Further studies are needed to establish the role of INRT for favorable prognosis Hodgkin's lymphoma. The ongoing EORTC H10F trial, discussed later, has already incorporated INRT in both the standard and experimental arms. A new trial by the GHSG HD17 will be comparing IFRT versus INRT in early-stage patients.

Trials on Chemotherapy Alone

Since RT has been associated with long-term side effects such as second malignancies and cardiac toxicity, some studies have evaluated whether early-stage Hodgkin's lymphoma patients could be treated with chemotherapy alone, thereby excluding RT. In a study conducted by the Grupo Argentino de Tratamiento de la Leucemia Aguda (GATLA), 277 stage I or II favorable- or unfavorable-prognosis Hodgkin's lymphoma patients were randomized to receive either 6 cycles of cyclophosphamide, vinblastine, procarbazine, and prednisone (CVPP) or CVPP followed by IFRT. Patients in the combined-modality arm had a significantly higher rate of lymphoma-free survival compared to the chemotherapy-alone arm (71% vs 62% at 84 months, P=0.01). However, subgroup analysis showed that there was no significant difference in lymphoma-free survival rate (77% vs 70%) or overall survival rate (92% vs 91%) between the two arms for favorable-prognosis patients. Since the CVPP regimen was used in this trial, it is unclear whether these results apply to patients treated with ABVD. Moreover, 45% of patients were younger than age 16, and the results may not necessarily be generalized to adults. This trial may also have been underpowered to detect a difference in lymphoma-free survival rate for favorable-prognosis patients.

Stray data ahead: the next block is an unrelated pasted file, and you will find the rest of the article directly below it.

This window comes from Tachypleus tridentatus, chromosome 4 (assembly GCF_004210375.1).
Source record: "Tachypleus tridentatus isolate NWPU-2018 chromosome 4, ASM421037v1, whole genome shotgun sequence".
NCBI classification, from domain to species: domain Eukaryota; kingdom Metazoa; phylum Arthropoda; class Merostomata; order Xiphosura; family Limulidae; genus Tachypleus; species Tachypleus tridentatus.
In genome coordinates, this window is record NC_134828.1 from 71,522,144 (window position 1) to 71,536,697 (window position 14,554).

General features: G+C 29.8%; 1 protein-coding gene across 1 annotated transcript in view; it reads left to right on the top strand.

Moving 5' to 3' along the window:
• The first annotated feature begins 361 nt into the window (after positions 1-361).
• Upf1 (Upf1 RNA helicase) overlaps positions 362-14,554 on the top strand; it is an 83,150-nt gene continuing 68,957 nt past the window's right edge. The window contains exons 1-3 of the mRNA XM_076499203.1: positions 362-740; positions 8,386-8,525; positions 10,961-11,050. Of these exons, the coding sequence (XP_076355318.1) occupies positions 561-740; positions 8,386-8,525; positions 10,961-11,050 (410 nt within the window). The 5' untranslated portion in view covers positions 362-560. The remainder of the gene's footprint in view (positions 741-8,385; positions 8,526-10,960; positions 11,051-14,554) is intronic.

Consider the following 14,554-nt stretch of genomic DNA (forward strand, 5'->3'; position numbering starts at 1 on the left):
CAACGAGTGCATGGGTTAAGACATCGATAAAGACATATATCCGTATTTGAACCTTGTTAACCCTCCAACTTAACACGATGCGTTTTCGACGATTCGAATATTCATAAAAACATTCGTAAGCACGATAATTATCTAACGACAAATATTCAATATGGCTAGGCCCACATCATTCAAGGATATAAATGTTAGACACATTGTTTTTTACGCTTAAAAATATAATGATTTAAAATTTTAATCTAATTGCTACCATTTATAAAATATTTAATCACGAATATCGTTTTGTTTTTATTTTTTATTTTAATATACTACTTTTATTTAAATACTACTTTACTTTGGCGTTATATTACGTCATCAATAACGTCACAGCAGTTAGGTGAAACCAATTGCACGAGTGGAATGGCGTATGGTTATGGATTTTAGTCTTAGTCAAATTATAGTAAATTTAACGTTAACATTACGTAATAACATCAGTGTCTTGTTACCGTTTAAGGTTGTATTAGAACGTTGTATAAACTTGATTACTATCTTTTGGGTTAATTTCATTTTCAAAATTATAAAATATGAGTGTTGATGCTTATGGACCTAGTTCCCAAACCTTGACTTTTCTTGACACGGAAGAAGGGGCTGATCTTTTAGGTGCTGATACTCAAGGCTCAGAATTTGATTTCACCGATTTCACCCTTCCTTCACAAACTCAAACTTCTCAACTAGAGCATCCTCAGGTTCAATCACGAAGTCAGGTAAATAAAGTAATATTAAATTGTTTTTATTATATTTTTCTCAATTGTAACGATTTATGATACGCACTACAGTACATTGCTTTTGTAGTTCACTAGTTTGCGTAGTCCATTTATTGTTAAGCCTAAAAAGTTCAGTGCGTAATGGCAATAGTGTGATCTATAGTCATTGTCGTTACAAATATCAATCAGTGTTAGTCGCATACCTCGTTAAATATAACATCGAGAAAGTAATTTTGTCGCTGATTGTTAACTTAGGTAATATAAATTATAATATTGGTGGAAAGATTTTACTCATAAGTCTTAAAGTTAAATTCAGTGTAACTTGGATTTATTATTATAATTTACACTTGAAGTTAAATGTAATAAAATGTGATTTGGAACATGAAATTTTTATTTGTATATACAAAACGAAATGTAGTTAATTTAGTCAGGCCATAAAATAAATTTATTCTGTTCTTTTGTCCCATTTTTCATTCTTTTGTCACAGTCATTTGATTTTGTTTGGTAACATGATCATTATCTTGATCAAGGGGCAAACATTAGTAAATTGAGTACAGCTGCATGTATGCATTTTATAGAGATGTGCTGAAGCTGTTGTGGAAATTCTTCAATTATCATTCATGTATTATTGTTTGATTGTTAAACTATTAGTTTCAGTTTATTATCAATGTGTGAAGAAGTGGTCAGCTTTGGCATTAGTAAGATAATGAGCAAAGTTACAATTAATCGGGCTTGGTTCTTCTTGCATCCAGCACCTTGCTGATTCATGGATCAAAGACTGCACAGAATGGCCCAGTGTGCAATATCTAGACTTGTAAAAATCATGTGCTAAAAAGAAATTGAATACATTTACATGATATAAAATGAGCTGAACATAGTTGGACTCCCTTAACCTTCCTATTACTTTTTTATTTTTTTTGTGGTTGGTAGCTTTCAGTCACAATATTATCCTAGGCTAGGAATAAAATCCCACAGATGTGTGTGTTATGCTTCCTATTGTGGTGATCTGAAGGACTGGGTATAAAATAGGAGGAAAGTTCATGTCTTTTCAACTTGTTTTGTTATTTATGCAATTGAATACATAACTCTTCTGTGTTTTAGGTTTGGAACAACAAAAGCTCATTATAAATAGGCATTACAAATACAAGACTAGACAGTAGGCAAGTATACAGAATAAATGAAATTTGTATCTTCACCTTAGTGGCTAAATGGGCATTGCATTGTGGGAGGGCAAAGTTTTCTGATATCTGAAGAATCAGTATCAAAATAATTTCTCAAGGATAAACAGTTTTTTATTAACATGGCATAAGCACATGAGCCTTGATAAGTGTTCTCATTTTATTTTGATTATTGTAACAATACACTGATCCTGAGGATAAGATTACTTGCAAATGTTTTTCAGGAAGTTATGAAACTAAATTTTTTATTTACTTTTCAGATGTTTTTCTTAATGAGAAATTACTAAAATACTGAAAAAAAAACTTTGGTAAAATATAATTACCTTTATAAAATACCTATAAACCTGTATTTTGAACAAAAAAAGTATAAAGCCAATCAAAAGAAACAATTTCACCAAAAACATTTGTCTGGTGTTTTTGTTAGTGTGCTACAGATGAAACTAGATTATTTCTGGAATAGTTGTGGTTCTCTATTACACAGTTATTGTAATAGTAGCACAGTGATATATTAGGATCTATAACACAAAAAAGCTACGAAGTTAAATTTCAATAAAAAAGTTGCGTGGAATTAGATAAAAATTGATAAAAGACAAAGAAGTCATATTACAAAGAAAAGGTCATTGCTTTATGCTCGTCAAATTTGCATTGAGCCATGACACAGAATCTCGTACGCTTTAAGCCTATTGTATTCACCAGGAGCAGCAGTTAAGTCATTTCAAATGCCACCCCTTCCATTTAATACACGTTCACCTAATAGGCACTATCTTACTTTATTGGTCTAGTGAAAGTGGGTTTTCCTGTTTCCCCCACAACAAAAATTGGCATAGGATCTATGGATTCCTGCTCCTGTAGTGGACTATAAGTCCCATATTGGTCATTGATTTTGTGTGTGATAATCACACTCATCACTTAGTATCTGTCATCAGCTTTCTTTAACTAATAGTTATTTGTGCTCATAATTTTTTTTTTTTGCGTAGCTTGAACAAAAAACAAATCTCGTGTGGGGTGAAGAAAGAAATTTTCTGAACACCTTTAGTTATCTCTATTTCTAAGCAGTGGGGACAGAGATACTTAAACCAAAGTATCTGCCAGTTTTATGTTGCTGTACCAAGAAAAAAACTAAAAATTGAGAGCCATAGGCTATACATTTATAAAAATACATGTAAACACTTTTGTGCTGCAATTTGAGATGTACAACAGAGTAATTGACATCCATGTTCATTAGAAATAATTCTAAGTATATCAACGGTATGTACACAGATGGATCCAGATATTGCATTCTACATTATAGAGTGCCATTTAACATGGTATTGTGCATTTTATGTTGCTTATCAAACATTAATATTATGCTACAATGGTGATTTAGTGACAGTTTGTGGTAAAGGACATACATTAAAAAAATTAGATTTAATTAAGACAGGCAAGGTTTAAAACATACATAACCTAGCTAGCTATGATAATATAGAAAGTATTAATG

In the Children's Cancer Group (CCG) 5942 trial, 501 patients younger than age 21 who achieved a complete response to combination chemotherapy were randomized to receive either low-dose IFRT (21 Gy) or no RT. Among the randomized patients, 72% had stage I or II lymphoma. The 3-year event-free survival rate was 92% in the RT arm and 87% in the no-RT arm (P=0.057). Overall survival was similar in the two arms (98% vs 99%). While the trial was designed to accrue 650 randomized patients, randomization was stopped early because of a high number of relapses in the no-RT arm. Since this trial was conducted only among pediatric patients, the results may not be applicable to adult patients.

Investigators at the Tata Memorial Hospital, India, conducted a randomized trial in which 179 patients who achieved a complete response to 6 cycles of ABVD were randomized to receive either IFRT or no RT. Among the randomized patients, 55% had stage I-II lymphoma, 46% were younger than age 15, and 69% had mixed cellularity histology. Patients in the RT arm had a significantly higher rate of overall survival than those in the no-RT arm (8-year rates 100% vs 89%, P=0.002). Patients in the RT arm also had a significantly higher rate of event-free survival (8-year rates 88% vs 76%, P=0.01). The results of this study may not necessarily be pertinent for all favorable-prognosis early-stage Hodgkin's patients, given the high proportion of pediatric patients, stage III or IV patients, and mixed cellularity patients in this trial.